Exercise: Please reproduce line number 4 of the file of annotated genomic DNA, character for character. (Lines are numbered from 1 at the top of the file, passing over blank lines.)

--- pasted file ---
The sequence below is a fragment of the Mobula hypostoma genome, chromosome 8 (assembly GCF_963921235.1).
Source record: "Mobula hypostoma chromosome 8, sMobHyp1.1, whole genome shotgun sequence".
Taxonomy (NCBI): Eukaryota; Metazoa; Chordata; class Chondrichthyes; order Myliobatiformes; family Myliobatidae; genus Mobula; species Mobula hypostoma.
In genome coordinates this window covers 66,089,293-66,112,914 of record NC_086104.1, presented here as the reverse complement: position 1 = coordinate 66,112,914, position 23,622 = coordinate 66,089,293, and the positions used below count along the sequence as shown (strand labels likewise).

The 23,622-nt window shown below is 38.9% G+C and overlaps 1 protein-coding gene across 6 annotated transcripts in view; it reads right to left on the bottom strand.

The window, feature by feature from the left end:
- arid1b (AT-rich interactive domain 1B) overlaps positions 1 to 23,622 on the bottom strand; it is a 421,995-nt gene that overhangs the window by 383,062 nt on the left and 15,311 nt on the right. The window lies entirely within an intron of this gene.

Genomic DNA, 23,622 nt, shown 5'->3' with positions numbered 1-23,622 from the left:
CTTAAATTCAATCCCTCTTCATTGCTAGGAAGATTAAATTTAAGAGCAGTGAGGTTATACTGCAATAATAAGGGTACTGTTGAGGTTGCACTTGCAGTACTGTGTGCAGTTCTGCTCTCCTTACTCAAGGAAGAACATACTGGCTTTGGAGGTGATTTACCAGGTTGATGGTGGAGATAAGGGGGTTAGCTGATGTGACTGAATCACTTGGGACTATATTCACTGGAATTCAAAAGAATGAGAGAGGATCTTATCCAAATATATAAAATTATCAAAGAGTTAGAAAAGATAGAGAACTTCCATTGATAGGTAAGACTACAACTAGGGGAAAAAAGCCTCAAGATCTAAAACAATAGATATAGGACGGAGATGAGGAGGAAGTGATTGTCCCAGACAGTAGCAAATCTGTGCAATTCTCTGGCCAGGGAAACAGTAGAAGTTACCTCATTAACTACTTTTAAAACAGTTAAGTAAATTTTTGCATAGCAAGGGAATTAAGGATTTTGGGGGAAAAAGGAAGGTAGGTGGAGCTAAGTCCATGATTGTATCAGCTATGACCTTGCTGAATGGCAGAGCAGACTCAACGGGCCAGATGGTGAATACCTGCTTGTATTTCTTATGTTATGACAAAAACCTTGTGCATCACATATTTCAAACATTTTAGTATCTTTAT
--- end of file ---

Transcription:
In genome coordinates this window covers 66,089,293-66,112,914 of record NC_086104.1, presented here as the reverse complement: position 1 = coordinate 66,112,914, position 23,622 = coordinate 66,089,293, and the positions used below count along the sequence as shown (strand labels likewise).